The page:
About 4 years ago she met @pamelaviolet and @diana88jingfung who’d started ocean swimming at Shelly Beach, Cronulla and the trio, who met each morning called themselves the Shelly Ocean Swimmers. At one point the group decided to buy $30 Aldi underwater cameras to take photos and videos of their exploits and over the years the group has gathered momentum with more enthusiastic swimmers and snorkelers joining with their cameras.
They each eventually upgraded to Olympus TG4 cameras, finding the features for both photos and videos were the best for any compact camera. Wanting to keep their hands free for swimming. They also created their own way of carrying the cameras using a lanyard, tool belt and small tool pouch from Bunnings. They were set for hands free swimming. This kicked off an entire new dimension for the group, overnight transforming an ocean swimming group into a marine exploration group. Photography allowed them to look at their familiar waters in a whole new way, a way they’d never previously imagined, featuring underwater photos and videos, and resulting in records of their activities, images of fishes and even the creation of their own YouTube channel, on which you can view nearly 700 videos. This group has no fear of technology, but uses it as a tool to enhance their experience and knowledge of marine life.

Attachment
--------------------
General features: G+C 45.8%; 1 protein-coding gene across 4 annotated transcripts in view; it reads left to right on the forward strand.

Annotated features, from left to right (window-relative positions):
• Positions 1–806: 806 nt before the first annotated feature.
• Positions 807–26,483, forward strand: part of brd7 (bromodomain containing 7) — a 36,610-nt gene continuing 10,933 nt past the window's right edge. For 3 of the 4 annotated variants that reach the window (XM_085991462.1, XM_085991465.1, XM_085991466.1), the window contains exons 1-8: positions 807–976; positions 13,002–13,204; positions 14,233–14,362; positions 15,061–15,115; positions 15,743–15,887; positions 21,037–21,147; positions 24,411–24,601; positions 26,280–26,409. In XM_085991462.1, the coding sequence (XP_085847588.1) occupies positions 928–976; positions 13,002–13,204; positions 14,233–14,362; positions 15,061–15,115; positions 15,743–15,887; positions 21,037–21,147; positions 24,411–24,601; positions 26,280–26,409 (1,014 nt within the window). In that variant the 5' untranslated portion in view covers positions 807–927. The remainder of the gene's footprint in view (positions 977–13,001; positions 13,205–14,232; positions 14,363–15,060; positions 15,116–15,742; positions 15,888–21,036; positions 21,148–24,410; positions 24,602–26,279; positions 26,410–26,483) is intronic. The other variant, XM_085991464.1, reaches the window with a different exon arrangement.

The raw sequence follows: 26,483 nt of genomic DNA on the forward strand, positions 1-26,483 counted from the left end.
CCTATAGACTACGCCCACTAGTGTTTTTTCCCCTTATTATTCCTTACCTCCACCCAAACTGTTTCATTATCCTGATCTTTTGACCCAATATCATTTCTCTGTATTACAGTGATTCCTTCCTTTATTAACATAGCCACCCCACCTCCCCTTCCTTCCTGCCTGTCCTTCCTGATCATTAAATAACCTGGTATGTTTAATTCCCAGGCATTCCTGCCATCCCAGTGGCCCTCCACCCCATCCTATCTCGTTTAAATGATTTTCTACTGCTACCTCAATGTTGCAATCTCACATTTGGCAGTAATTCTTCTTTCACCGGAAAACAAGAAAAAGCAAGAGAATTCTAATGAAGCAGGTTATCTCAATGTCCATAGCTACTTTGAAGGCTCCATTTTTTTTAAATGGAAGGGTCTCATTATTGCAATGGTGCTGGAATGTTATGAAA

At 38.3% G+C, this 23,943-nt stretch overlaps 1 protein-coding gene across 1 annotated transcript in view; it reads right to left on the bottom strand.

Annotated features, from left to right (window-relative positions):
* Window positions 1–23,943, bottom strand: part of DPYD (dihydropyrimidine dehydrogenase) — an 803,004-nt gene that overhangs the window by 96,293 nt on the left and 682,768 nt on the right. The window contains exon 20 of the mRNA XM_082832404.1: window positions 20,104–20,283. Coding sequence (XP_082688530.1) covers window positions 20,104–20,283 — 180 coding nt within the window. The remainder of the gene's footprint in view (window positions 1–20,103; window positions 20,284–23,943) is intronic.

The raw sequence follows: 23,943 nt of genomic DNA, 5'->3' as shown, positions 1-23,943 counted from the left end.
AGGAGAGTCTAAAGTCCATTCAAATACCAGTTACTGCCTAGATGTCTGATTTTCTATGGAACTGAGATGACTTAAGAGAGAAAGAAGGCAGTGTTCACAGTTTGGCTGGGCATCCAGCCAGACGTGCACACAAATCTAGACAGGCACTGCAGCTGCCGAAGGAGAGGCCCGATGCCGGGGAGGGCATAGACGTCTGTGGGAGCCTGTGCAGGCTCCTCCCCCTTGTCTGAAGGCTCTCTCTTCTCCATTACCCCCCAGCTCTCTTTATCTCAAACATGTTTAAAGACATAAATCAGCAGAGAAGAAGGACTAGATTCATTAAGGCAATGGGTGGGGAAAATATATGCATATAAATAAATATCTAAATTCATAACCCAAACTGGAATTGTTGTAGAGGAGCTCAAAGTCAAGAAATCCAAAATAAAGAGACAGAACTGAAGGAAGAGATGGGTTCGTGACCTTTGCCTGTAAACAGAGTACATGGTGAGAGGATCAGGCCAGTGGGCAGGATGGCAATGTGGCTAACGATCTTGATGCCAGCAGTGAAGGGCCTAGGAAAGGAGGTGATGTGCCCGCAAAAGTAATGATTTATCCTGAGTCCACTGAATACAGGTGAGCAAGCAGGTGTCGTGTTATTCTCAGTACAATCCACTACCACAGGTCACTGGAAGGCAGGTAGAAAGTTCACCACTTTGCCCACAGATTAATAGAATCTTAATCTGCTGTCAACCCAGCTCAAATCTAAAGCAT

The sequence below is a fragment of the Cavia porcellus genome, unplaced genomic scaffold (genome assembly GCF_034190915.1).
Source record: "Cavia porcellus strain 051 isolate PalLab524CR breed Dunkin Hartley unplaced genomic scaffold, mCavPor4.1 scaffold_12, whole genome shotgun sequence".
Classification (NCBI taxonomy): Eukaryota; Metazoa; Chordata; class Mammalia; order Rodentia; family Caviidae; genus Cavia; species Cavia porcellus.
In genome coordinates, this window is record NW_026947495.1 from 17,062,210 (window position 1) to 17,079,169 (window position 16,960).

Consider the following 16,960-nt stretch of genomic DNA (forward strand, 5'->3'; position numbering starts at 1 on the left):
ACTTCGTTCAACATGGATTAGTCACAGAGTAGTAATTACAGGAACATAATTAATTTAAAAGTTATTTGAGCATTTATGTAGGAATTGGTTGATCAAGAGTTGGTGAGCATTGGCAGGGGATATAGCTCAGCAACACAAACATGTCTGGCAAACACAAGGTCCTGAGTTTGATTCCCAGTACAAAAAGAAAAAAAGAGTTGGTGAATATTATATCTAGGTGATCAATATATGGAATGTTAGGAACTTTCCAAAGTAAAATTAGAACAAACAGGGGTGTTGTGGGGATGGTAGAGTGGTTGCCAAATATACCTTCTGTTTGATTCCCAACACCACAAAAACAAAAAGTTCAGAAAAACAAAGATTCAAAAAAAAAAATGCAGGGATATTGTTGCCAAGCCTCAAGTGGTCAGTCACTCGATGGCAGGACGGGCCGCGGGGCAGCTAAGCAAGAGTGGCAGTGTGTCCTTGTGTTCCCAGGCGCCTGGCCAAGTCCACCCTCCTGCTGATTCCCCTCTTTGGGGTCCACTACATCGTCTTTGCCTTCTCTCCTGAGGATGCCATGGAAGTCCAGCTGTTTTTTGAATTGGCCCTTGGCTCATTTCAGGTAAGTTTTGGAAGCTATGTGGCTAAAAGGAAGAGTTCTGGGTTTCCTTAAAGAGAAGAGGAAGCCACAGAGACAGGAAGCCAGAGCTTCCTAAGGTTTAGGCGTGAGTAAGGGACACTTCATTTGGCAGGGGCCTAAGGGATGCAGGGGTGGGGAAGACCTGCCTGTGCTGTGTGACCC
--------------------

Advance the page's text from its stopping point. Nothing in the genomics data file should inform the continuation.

When Pam and Greg Melrose (@pam_darook, @greg_goatfish) joined the group, there was a strong injection of marine conservation and education in to the group. Other nature educators joined over time as well, and out of this, the swimming group turned in to underwater photography group and created their present project: The Marine Biodiversity Project. Pam and Greg understood that all pieces of the puzzle were coming together to create some excellent outcomes for the community and for marine science. With the introduction of the group to the iNaturalist citizen science platform, now both projects, one strictly local and other regional, have benefited from their mutual collaboration. The Australasian Fishes theme of contributing to scientific knowledge has been a natural marriage to their daily passion and excitement every time they set out in to the waters of Cronulla. Fuelled by their deep comradery, esprit de corps, sense of fun and adventure, and their desire for ongoing personal learning and contribution to the greater body of scientific knowledge, they wade out into the ocean every day excited and eager to discover a new species of fish and other marine life that they haven’t seen before to add to their projects’ observations.